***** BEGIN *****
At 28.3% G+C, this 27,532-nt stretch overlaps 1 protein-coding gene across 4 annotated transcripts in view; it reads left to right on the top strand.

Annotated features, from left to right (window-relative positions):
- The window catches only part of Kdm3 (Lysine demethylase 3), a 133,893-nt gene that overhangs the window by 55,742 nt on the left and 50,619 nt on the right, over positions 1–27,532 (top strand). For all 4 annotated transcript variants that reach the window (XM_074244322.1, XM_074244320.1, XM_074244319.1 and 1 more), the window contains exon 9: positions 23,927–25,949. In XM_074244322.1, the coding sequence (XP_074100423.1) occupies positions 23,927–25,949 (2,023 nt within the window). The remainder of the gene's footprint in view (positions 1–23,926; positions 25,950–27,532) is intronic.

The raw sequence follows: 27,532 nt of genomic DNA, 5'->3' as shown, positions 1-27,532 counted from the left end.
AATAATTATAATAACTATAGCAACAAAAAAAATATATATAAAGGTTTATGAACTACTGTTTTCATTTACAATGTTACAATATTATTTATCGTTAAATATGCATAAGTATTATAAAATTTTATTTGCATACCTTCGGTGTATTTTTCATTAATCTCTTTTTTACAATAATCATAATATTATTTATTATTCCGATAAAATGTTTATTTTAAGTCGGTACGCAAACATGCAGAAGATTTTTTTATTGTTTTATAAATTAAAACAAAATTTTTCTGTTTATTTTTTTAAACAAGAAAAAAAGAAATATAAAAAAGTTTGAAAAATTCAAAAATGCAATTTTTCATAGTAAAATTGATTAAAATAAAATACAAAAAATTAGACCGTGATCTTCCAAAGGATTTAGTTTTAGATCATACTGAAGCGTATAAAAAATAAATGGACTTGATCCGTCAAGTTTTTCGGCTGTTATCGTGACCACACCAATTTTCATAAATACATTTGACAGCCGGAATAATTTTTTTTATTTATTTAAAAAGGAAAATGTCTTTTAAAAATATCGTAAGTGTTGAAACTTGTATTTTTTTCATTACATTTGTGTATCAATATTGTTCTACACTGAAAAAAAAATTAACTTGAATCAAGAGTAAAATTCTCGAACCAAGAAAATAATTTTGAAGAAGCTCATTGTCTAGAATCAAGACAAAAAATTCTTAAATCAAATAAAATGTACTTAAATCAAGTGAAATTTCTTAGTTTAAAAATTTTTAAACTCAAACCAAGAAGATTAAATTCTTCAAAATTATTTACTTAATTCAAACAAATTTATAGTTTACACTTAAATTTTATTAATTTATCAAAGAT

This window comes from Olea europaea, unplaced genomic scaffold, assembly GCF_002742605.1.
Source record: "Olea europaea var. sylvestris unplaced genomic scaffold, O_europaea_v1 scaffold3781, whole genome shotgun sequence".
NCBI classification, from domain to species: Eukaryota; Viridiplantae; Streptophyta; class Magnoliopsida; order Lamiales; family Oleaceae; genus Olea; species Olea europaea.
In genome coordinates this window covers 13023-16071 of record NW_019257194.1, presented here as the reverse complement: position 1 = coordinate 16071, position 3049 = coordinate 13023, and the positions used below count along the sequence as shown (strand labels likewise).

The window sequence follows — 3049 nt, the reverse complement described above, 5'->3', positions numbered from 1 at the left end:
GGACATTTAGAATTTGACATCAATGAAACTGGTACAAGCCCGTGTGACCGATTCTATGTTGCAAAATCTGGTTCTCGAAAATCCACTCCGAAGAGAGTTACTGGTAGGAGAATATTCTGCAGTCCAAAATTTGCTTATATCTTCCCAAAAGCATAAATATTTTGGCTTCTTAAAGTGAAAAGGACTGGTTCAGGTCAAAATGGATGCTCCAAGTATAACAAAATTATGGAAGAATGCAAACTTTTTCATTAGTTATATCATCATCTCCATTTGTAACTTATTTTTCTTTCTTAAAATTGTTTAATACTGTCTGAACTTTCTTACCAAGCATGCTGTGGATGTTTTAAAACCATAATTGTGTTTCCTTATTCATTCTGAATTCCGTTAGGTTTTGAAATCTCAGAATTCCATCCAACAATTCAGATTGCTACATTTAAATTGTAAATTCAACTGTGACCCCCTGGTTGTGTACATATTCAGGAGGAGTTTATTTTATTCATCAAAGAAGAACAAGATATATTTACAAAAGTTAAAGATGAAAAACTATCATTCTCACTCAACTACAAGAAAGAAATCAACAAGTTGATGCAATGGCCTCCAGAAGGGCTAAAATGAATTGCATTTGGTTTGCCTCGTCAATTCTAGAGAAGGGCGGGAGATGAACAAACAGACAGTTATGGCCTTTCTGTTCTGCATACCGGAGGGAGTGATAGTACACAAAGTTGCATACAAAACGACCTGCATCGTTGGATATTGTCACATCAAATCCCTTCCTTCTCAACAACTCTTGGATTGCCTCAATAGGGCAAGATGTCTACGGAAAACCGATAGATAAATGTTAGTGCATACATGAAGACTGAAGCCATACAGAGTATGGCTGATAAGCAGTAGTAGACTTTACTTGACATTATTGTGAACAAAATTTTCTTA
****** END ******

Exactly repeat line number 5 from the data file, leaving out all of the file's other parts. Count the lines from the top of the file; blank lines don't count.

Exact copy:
AATAATTATAATAACTATAGCAACAAAAAAAATATATATAAAGGTTTATGAACTACTGTTTTCATTTACAATGTTACAATATTATTTATCGTTAAATATGCATAAGTATTATAAAATTTTATTTGCATACCTTCGGTGTATTTTTCATTAATCTCTTTTTTACAATAATCATAATATTATTTATTATTCCGATAAAATGTTTATTTTAAGTCGGTACGCAAACATGCAGAAGATTTTTTTATTGTTTTATAAATTAAAACAAAATTTTTCTGTTTATTTTTTTAAACAAGAAAAAAAGAAATATAAAAAAGTTTGAAAAATTCAAAAATGCAATTTTTCATAGTAAAATTGATTAAAATAAAATACAAAAAATTAGACCGTGATCTTCCAAAGGATTTAGTTTTAGATCATACTGAAGCGTATAAAAAATAAATGGACTTGATCCGTCAAGTTTTTCGGCTGTTATCGTGACCACACCAATTTTCATAAATACATTTGACAGCCGGAATAATTTTTTTTATTTATTTAAAAAGGAAAATGTCTTTTAAAAATATCGTAAGTGTTGAAACTTGTATTTTTTTCATTACATTTGTGTATCAATATTGTTCTACACTGAAAAAAAAATTAACTTGAATCAAGAGTAAAATTCTCGAACCAAGAAAATAATTTTGAAGAAGCTCATTGTCTAGAATCAAGACAAAAAATTCTTAAATCAAATAAAATGTACTTAAATCAAGTGAAATTTCTTAGTTTAAAAATTTTTAAACTCAAACCAAGAAGATTAAATTCTTCAAAATTATTTACTTAATTCAAACAAATTTATAGTTTACACTTAAATTTTATTAATTTATCAAAGAT